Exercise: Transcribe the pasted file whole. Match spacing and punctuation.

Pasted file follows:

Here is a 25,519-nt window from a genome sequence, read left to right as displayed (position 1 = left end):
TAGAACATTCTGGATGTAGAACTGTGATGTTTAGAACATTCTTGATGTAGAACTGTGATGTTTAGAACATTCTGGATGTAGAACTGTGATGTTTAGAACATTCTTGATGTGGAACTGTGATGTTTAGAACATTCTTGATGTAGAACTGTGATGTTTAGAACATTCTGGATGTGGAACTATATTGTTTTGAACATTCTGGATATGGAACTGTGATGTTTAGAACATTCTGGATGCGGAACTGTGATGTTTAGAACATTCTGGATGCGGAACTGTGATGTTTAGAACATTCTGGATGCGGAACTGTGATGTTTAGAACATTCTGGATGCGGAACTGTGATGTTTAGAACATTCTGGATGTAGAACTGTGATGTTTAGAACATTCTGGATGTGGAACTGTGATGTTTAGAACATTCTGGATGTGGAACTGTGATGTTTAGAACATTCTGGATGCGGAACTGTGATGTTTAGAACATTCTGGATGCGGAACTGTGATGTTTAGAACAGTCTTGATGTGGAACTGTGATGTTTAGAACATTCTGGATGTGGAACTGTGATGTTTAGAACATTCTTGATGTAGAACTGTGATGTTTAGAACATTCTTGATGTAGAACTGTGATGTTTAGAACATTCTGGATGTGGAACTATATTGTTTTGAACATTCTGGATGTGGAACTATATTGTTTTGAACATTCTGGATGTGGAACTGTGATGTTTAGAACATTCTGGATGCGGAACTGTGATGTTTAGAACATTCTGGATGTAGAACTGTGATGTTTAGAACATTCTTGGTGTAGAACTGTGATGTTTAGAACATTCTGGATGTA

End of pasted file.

Here is a 25,519-nt window from a genome sequence, read left to right as displayed (position 1 = left end):
TAGAACATTCTGGATGTAGAACTGTGATGTTTAGAACATTCTTGATGTAGAACTGTGATGTTTAGAACATTCTGGATGTAGAACTGTGATGTTTAGAACATTCTTGATGTGGAACTGTGATGTTTAGAACATTCTTGATGTAGAACTGTGATGTTTAGAACATTCTGGATGTGGAACTATATTGTTTTGAACATTCTGGATATGGAACTGTGATGTTTAGAACATTCTGGATGCGGAACTGTGATGTTTAGAACATTCTGGATGCGGAACTGTGATGTTTAGAACATTCTGGATGCGGAACTGTGATGTTTAGAACATTCTGGATGCGGAACTGTGATGTTTAGAACATTCTGGATGTAGAACTGTGATGTTTAGAACATTCTGGATGTGGAACTGTGATGTTTAGAACATTCTGGATGTGGAACTGTGATGTTTAGAACATTCTGGATGCGGAACTGTGATGTTTAGAACATTCTGGATGCGGAACTGTGATGTTTAGAACAGTCTTGATGTGGAACTGTGATGTTTAGAACATTCTGGATGTGGAACTGTGATGTTTAGAACATTCTTGATGTAGAACTGTGATGTTTAGAACATTCTTGATGTAGAACTGTGATGTTTAGAACATTCTGGATGTGGAACTATATTGTTTTGAACATTCTGGATGTGGAACTATATTGTTTTGAACATTCTGGATGTGGAACTGTGATGTTTAGAACATTCTGGATGCGGAACTGTGATGTTTAGAACATTCTGGATGTAGAACTGTGATGTTTAGAACATTCTTGGTGTAGAACTGTGATGTTTAGAACATTCTGGATGTA